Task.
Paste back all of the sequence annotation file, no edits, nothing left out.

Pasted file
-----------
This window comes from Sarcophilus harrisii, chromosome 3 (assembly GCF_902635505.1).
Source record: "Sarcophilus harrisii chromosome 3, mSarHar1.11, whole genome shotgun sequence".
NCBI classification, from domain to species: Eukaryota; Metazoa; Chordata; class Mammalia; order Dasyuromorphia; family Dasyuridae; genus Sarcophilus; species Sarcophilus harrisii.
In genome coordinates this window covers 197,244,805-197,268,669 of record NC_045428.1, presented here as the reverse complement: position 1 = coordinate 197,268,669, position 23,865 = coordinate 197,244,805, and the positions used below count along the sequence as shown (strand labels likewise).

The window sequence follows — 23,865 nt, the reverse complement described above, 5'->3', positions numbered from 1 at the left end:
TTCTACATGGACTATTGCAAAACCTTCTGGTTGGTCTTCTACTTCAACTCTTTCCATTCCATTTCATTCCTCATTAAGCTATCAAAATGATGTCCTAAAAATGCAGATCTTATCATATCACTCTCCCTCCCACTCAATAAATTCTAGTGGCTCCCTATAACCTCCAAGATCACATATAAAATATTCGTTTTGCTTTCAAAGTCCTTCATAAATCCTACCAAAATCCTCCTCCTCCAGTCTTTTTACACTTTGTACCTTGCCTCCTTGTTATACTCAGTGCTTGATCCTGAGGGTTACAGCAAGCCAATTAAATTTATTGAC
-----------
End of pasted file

This window comes from Sarcophilus harrisii, chromosome 3 (assembly GCF_902635505.1).
Source record: "Sarcophilus harrisii chromosome 3, mSarHar1.11, whole genome shotgun sequence".
NCBI classification, from domain to species: Eukaryota; Metazoa; Chordata; class Mammalia; order Dasyuromorphia; family Dasyuridae; genus Sarcophilus; species Sarcophilus harrisii.
In genome coordinates this window covers 197,244,805-197,268,669 of record NC_045428.1, presented here as the reverse complement: position 1 = coordinate 197,268,669, position 23,865 = coordinate 197,244,805, and the positions used below count along the sequence as shown (strand labels likewise).

The window sequence follows — 23,865 nt, the reverse complement described above, 5'->3', positions numbered from 1 at the left end:
TTCTACATGGACTATTGCAAAACCTTCTGGTTGGTCTTCTACTTCAACTCTTTCCATTCCATTTCATTCCTCATTAAGCTATCAAAATGATGTCCTAAAAATGCAGATCTTATCATATCACTCTCCCTCCCACTCAATAAATTCTAGTGGCTCCCTATAACCTCCAAGATCACATATAAAATATTCGTTTTGCTTTCAAAGTCCTTCATAAATCCTACCAAAATCCTCCTCCTCCAGTCTTTTTACACTTTGTACCTTGCCTCCTTGTTATACTCAGTGCTTGATCCTGAGGGTTACAGCAAGCCAATTAAATTTATTGAC